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Defence and Peace Economics








This paper empirically examines whether the aging of a fleet affects operational availability and operating cost using a unique data-set on the 117 47-foot Motor Lifeboats (MLBs) of the United States Coast Guard (USCG). Procured from 1997 to 2003, the 47-foot MLB is the standard lifeboat of the USCG and all 117 MLBs remain in service. The aging of the MLB fleet has resulted in higher annual operating costs and lower operational availability, although the nature of this relationship remains unclear. Our estimation strategy utilizes an error components estimator to examine these issues. We employ three variants of the dependent variables (i.e. the standard logarithmic transformation as is most commonly seen in the literature, inverse hyperbolic sine [IHS], and level outcomes). The point estimates from the standard logarithmic model finds operational availability for the MLBs decreases at a rate between 0.83 and 1.8% per year and cost increases at a rate between 0.33 and 7.81% per year. Similar effects are shown with the IHS and level outcome specifications. In terms of nonlinearity effects, we find the most pronounced changes in operational availability and cost occur for MLBs aged 15 years or more (in comparison to younger MLBs).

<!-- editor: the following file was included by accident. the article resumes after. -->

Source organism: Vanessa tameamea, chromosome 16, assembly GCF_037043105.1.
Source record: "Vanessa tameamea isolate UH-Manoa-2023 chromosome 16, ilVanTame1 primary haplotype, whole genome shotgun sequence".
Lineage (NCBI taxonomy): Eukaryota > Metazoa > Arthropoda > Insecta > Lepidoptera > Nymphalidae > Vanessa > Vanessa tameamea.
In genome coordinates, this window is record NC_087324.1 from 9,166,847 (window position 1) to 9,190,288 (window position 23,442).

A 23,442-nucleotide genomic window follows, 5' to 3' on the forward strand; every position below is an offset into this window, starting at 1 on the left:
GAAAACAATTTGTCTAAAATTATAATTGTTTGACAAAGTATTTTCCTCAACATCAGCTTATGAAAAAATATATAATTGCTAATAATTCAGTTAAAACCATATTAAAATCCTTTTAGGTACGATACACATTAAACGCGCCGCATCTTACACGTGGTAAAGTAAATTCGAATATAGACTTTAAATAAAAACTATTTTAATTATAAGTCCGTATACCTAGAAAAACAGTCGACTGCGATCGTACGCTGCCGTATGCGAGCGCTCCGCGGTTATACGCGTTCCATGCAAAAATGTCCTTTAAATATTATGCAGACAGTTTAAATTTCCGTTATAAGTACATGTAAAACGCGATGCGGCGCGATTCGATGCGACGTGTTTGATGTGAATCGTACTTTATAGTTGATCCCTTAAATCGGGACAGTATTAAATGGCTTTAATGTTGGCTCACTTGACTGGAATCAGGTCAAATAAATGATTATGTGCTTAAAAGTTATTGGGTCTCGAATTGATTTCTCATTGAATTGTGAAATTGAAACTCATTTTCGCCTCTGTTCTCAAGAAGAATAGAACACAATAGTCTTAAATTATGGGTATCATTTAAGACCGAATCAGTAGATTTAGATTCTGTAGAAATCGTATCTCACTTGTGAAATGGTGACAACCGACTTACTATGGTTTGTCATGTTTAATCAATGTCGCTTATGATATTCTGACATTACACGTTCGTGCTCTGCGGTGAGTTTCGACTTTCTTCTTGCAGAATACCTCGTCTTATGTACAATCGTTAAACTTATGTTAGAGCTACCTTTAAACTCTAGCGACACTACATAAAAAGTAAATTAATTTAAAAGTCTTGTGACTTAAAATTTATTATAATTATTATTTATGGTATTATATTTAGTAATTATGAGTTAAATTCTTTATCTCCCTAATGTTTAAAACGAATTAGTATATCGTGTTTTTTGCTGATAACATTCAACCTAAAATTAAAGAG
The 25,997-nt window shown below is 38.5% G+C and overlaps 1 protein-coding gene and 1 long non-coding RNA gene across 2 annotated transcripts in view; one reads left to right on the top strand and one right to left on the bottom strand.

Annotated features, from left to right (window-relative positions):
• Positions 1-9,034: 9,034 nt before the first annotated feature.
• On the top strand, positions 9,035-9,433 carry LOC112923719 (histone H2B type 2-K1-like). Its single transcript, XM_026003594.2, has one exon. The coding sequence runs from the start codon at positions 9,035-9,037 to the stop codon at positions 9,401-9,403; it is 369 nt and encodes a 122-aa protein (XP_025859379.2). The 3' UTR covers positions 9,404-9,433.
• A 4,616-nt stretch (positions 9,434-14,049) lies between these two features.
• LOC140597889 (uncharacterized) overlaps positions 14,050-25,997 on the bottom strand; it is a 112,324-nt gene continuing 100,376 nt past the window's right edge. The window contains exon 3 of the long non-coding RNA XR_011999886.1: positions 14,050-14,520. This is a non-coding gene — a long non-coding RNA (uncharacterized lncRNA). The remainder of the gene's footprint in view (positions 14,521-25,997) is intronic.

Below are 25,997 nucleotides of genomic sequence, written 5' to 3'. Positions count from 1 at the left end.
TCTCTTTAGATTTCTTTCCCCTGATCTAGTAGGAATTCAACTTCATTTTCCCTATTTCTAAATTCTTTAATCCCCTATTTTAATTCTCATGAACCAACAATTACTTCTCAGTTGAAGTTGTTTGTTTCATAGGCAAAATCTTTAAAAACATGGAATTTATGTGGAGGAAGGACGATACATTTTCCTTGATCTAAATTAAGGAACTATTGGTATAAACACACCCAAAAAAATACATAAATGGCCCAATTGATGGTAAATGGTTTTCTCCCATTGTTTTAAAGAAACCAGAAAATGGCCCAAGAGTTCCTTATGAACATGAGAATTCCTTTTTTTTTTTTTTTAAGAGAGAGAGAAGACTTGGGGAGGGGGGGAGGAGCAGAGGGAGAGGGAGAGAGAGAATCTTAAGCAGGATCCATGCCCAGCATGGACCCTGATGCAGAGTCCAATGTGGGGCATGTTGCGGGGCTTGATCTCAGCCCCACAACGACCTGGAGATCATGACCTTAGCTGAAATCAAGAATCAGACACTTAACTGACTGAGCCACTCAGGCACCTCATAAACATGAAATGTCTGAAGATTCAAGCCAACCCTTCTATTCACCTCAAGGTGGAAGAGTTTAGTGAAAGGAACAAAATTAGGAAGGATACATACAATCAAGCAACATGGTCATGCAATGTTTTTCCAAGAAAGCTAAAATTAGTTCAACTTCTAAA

This work was authored as part of the Contributor’s official duties as an Employee of the United States Government and is therefore a work of the United States Government. In accordance with 17 U.S.C. 105, no copyright protection is available for such works under U.S. Law.

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Original Publication Citation

Lavin, C. W., McNab, R. M., & Sullivan, R. S. (2017). The long term effects of an aging fleet on operational availability and cost: Evidence from the US Coast Guard. Defence and Peace Economics, 28(6), 634-651. doi:10.1080/10242694.2016.1192833